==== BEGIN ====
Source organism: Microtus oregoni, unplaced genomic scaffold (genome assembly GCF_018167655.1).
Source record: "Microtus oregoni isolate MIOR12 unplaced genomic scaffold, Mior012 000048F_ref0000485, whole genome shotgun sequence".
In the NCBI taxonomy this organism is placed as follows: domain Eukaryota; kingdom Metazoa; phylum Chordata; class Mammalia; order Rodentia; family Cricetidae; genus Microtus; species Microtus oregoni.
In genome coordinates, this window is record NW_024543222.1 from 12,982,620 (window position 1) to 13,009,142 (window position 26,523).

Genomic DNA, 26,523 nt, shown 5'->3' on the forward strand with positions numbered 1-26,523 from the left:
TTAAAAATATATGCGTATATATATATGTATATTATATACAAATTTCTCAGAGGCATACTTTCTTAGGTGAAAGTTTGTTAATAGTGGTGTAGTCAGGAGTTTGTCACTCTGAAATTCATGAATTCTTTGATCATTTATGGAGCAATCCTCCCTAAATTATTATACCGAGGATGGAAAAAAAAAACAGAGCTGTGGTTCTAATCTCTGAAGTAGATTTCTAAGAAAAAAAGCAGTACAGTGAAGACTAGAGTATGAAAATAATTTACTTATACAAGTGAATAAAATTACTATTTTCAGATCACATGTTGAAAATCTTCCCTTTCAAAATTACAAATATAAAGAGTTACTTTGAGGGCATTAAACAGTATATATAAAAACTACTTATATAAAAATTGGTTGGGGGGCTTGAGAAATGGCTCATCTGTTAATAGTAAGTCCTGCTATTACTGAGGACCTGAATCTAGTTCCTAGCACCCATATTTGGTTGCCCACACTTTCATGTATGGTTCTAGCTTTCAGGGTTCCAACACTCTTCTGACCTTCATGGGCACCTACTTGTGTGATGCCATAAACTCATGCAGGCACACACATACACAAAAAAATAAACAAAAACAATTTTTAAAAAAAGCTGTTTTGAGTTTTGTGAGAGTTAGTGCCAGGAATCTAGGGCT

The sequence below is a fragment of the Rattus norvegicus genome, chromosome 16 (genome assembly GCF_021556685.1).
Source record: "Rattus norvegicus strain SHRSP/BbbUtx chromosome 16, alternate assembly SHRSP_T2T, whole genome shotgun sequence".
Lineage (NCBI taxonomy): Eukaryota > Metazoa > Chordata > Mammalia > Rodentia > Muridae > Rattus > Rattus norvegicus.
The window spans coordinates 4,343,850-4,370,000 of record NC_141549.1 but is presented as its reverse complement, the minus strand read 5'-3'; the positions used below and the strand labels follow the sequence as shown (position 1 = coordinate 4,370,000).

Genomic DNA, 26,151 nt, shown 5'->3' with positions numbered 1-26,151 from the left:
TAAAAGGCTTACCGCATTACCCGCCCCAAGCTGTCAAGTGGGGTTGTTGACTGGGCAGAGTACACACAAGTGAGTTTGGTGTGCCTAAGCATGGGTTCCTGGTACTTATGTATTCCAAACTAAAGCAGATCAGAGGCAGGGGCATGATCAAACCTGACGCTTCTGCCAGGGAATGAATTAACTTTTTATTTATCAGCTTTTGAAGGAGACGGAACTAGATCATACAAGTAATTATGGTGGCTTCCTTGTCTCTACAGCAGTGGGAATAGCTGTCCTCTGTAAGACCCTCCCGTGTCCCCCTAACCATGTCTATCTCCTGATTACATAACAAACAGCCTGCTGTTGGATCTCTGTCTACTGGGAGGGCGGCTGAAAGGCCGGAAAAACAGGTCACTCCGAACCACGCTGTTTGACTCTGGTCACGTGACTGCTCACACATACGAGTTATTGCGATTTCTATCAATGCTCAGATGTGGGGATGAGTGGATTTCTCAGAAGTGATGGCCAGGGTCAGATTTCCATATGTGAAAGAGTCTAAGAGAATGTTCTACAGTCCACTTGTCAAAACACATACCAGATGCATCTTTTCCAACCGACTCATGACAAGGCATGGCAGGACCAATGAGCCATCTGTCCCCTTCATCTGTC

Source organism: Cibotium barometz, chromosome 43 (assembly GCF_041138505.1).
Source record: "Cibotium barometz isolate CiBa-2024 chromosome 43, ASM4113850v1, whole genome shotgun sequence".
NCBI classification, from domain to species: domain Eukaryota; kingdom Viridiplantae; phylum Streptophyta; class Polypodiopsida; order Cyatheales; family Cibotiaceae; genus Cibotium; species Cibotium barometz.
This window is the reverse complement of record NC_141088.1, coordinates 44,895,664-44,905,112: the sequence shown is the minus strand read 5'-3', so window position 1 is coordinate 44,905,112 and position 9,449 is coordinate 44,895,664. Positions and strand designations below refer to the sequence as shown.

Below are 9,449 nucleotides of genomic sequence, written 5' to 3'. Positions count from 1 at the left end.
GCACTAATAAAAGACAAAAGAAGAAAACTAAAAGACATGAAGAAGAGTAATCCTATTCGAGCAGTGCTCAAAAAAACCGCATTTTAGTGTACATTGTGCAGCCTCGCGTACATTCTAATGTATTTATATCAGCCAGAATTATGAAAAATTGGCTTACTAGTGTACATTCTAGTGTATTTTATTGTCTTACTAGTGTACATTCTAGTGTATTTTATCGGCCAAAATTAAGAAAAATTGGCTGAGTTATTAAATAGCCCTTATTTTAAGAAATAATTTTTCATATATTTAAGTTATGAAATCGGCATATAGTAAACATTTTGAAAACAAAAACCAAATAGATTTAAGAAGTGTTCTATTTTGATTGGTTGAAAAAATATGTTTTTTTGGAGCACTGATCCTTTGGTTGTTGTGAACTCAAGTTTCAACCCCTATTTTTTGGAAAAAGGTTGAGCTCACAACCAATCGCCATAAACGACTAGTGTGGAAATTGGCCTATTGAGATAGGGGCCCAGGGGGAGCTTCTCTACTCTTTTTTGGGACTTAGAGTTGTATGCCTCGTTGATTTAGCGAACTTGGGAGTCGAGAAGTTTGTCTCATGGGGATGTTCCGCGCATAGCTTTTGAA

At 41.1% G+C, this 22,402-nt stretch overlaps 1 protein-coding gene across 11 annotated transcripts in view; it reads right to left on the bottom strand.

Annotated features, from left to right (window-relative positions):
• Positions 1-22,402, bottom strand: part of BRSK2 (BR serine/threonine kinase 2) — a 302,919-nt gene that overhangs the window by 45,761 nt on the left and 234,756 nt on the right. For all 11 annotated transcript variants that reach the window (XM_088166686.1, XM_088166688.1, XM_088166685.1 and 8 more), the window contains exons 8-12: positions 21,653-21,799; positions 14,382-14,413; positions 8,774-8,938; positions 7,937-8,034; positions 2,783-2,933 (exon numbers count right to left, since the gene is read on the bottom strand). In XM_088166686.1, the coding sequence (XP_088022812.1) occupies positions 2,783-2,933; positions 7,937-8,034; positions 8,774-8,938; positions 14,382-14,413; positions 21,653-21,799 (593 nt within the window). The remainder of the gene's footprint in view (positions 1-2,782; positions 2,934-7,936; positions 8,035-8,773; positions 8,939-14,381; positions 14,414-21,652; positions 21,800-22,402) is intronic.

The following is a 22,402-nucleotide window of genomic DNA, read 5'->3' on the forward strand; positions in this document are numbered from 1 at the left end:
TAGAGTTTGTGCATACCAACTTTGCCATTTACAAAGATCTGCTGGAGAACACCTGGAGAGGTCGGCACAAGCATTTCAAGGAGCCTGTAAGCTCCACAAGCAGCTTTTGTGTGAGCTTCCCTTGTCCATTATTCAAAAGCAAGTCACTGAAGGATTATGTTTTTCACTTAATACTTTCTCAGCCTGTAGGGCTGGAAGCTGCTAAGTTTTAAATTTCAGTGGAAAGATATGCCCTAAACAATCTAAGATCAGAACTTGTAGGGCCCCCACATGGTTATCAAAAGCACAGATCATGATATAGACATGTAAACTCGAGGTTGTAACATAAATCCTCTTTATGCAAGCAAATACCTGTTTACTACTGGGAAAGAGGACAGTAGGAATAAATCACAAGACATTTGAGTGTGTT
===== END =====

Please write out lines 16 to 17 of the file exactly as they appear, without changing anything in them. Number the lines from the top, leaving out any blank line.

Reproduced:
This window is the reverse complement of record NC_141088.1, coordinates 44,895,664-44,905,112: the sequence shown is the minus strand read 5'-3', so window position 1 is coordinate 44,905,112 and position 9,449 is coordinate 44,895,664. Positions and strand designations below refer to the sequence as shown.

Below are 9,449 nucleotides of genomic sequence, written 5' to 3'. Positions count from 1 at the left end.